The current strategic analysis of the College is that the social justice movement in South Africa facing a number of key challenges. These challenges have in the view of the College become even more urgent in the aftermath of the Marikana massacre. The College has integrated the impact and meaning of the Marikana into its strategic analysis and positioning.
Some of the key challenges are:

  • Deepening poverty and inequality;
  • Corruption among the elites and the ruling class;
  • A weak civil society, including social movements and NGOs;
  • Linked to this weakness, a crisis of strategic vision and perspectives within civil society more broadly;
  • Absence of collective platforms for collective action and engagements; and
  • Closure of democratic spaces in South Africa in particular.

Given its character as an NGO servicing social movements, and given the various challenges the social justice movements face in South Africa today, Khanya College has had to define its strategic positioning within this terrain. This strategic positioning can be summed up as follows:

  • Recognition of the primacy of popular social movements in the struggle for social justice;
  • Recognition of the supportive and catalytic role that is played by organisations like Khanya College;
  • That the building of popular movements is a long and complex social process;
  • That therefore, in order to bear fruit, Khanya College’s interventions and other organisations doing similar work must be deepened and sustained over a long period.

Programme Areas for the work of the College

The work and activities of Khanya College are organised into programmes with different projects. All the programmes contribute, in a coordinated manner, to the realisation of the mission of the College. The work of the College is organised along three axes that overlap and reinforce each other. These are organising, education and publishing.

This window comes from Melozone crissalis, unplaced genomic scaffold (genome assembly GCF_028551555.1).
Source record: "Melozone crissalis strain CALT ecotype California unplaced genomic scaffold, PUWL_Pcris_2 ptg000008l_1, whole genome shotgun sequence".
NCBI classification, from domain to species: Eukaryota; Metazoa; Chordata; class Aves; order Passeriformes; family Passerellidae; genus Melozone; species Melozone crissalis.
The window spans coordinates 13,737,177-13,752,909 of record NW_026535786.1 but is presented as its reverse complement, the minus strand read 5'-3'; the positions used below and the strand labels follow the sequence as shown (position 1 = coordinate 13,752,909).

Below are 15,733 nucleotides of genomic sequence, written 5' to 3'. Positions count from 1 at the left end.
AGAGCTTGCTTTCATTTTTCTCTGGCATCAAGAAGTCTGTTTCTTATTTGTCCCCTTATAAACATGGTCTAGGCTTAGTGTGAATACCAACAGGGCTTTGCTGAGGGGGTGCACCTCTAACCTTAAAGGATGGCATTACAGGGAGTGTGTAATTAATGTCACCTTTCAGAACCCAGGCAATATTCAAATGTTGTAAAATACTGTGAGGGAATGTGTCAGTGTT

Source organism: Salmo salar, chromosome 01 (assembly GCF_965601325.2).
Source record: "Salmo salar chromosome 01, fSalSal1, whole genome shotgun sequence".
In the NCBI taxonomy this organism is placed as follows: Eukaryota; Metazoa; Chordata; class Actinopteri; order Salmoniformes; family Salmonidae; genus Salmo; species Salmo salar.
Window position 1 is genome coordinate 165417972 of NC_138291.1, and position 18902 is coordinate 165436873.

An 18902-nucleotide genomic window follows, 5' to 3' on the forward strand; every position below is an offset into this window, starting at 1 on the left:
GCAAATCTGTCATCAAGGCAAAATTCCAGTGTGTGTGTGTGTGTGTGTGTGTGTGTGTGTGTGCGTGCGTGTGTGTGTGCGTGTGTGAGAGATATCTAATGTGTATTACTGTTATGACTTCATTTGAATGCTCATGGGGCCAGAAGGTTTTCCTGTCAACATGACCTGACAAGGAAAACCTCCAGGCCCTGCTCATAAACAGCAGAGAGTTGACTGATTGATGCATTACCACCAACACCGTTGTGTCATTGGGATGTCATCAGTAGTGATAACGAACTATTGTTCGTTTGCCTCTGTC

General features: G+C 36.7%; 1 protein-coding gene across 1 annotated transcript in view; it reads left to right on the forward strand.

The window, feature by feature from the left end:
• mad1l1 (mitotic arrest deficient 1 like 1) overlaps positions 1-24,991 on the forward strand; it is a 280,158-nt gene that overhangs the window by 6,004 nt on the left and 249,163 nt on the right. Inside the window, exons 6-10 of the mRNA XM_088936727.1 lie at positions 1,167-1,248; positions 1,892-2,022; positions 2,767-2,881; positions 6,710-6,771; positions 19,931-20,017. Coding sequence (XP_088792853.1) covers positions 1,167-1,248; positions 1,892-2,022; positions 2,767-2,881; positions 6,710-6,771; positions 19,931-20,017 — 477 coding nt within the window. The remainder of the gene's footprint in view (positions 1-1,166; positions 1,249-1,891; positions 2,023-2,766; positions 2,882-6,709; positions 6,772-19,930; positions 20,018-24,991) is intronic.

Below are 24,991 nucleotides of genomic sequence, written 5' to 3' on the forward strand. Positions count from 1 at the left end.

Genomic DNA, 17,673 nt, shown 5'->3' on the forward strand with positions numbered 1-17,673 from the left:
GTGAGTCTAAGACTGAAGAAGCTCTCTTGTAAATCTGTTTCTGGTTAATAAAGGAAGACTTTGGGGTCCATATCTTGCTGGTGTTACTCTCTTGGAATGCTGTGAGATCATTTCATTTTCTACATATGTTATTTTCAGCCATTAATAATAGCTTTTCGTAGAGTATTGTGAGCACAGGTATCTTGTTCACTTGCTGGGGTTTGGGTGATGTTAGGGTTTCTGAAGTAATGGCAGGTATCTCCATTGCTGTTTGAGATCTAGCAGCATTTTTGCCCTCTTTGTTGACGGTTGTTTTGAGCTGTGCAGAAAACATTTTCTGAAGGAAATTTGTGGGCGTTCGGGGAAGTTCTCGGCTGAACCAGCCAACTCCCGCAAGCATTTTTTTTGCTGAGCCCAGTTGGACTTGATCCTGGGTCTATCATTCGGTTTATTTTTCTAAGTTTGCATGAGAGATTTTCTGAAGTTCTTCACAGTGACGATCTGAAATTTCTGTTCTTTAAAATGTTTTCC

These three programmatic axes are underpinned by a focus on building a strong administrative infrastructure to support these programmatic interventions. Organising initiatives include working with farm workers, home-based care workers, teenagers and youth, and social movements.

Over the last few years the College has embarked on a number of ‘public domain’ interventions, where the College engages in consciousness raising among broad sections of the public. In this way, the College hopes to go beyond focusing on social justice activists and seeks to build a progressive ‘public domain’ that will reinforce the work done by social justice activists.

Publications produced by the College have the dual role of building activists, and building a progressive public domain politics in South Africa. Some of the key publications that the College produces are:

  • Khanya College Journal; 
  • Karibu newsletter (a newsletter for social movements);
  • Sugar Bulletin (a bulletin for Southern African Farm Workers Network);
  • Ditokelo (a newsletter of community legal clinics);
  • My Class (a newsletter of the Jozi Book Fair);
  • Imbila Yesu ( a daily newsletter for the Winter School) and
  • Documents of Social Movements.